Cummings also watched her daughter, Siobhan, become a vocal activist against elephant cruelty, while her son, Quinn, became an expert in Southeast Asian geography. The family wrote about their travels on their blog, Cumming & Going, which Quinn’s school followed diligently.
Almost a year after returning home, Cummings’ family is still riding the voluntourism wave. Quinn’s school adopted the Darjeeling orphanage in India as their primary charity, and the family continues to run fundraisers for it and Operation Eyesight in Kenya.
Granted, not everyone can just up and leave school and work for a year. But short-term family voluntourism trips are quite feasible, and demand for such vacations is on the rise, according to voluntour service providers. Industry surveys and studies confirm the trend. An April 2008 UC San Diego study found that 40 percent of United States residents wanted to participate in service-related vacations, which mirrors a February 2008 msnbc.com and Condé Nast survey that found more than half of respondents wanted to partake in volunteer vacations.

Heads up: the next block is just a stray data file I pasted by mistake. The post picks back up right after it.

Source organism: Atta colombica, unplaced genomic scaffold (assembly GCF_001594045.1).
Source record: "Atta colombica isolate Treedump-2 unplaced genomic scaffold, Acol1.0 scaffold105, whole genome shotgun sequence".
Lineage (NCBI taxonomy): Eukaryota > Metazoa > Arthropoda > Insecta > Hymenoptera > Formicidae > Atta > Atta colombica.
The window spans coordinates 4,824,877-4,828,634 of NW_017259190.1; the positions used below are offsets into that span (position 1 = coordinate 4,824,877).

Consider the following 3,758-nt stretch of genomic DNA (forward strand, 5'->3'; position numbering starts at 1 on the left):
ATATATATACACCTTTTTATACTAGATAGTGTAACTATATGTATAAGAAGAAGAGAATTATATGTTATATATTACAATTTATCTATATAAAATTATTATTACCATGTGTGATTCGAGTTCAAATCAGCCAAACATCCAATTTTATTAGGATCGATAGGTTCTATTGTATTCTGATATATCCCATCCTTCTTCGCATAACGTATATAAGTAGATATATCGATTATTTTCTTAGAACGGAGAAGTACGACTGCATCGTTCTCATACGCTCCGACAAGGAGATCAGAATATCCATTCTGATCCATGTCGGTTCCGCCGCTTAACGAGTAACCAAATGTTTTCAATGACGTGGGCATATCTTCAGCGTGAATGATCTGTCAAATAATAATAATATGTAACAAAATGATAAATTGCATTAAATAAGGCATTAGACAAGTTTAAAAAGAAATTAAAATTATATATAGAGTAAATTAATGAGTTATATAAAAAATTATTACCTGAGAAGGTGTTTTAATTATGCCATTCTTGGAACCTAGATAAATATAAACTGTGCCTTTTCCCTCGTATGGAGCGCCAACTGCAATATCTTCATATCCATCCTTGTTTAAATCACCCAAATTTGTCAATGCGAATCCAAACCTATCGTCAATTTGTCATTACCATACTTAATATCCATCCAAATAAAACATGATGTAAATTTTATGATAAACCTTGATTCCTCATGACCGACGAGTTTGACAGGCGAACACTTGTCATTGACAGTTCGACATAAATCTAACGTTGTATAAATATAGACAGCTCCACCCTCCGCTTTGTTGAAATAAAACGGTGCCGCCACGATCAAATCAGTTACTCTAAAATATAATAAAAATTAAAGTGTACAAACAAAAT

Voluntourism is not a new concept. The Peace Corps and Volunteer Service Overseas programs instigated volunteer travel back in the 1950s and ‘60s, and Earthwatch ran ecotourism volunteer programs starting in 1971. Since then, study abroad programs and gap years for pre-college students have accelerated the popularity of service travel.
In recent years, the tourism industry jumped on the charitable bandwagon, too, says Family Travel Forum editor and co-founder Kyle McCarthy, who’s seen the mainstream travel industry coalesce around the growing demand for family travel with a purpose. “Voluntourism has certainly entered the travel vernacular,” she says.
Voluntour groups today cater to families with young children who have short timeframes, by providing short-term programs and programs appropriate for children. Dallas-based Globe Aware hosts one-week voluntouring excursions to more than a dozen countries, including Peru, Laos and Costa Rica. Globe Aware’s Sarah McCall says in recent years the non-profit industry has seen a huge surge in family participants of all ages.